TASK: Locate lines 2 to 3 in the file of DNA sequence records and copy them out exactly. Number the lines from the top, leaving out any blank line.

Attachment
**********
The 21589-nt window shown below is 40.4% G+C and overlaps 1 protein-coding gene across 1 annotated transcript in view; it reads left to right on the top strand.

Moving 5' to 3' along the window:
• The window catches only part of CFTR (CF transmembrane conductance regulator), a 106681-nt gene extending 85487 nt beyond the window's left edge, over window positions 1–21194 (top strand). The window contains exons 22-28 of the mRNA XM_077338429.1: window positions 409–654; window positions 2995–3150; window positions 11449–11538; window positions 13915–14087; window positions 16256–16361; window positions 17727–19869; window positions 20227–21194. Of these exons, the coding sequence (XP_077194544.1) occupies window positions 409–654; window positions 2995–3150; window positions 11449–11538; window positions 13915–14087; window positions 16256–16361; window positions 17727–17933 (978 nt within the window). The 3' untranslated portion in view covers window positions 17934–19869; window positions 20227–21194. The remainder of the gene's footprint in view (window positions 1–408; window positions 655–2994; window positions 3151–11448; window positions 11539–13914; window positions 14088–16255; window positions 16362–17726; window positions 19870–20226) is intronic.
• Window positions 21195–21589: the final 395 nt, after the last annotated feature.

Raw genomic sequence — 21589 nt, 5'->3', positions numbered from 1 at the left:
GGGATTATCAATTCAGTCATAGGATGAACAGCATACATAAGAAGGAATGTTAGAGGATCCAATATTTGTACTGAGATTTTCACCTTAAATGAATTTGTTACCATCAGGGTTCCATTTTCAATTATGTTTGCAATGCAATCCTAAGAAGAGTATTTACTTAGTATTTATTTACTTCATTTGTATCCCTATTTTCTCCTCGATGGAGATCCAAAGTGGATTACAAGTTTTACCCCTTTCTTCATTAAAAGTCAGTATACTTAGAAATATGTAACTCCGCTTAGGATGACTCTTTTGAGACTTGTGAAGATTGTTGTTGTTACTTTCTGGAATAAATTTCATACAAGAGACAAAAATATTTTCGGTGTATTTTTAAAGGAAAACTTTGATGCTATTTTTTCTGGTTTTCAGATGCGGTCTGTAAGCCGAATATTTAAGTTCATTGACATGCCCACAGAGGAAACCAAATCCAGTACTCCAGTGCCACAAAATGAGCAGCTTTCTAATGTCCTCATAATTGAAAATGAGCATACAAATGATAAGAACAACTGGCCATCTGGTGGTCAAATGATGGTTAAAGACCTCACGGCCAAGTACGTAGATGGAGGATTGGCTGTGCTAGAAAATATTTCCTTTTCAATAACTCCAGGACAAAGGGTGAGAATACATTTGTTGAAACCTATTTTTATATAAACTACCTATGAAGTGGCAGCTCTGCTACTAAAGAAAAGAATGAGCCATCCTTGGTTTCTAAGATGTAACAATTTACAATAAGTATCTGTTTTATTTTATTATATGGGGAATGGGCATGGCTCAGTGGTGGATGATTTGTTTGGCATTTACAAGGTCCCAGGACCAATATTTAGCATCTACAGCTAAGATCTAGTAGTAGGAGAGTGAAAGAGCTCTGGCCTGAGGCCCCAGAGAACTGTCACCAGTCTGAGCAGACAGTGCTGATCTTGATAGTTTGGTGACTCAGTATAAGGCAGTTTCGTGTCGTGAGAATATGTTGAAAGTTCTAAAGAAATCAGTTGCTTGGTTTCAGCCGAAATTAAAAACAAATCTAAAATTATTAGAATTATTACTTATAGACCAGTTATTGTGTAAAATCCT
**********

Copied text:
Moving 5' to 3' along the window:
• The window catches only part of CFTR (CF transmembrane conductance regulator), a 106681-nt gene extending 85487 nt beyond the window's left edge, over window positions 1–21194 (top strand). The window contains exons 22-28 of the mRNA XM_077338429.1: window positions 409–654; window positions 2995–3150; window positions 11449–11538; window positions 13915–14087; window positions 16256–16361; window positions 17727–19869; window positions 20227–21194. Of these exons, the coding sequence (XP_077194544.1) occupies window positions 409–654; window positions 2995–3150; window positions 11449–11538; window positions 13915–14087; window positions 16256–16361; window positions 17727–17933 (978 nt within the window). The 3' untranslated portion in view covers window positions 17934–19869; window positions 20227–21194. The remainder of the gene's footprint in view (window positions 1–408; window positions 655–2994; window positions 3151–11448; window positions 11539–13914; window positions 14088–16255; window positions 16362–17726; window positions 19870–20226) is intronic.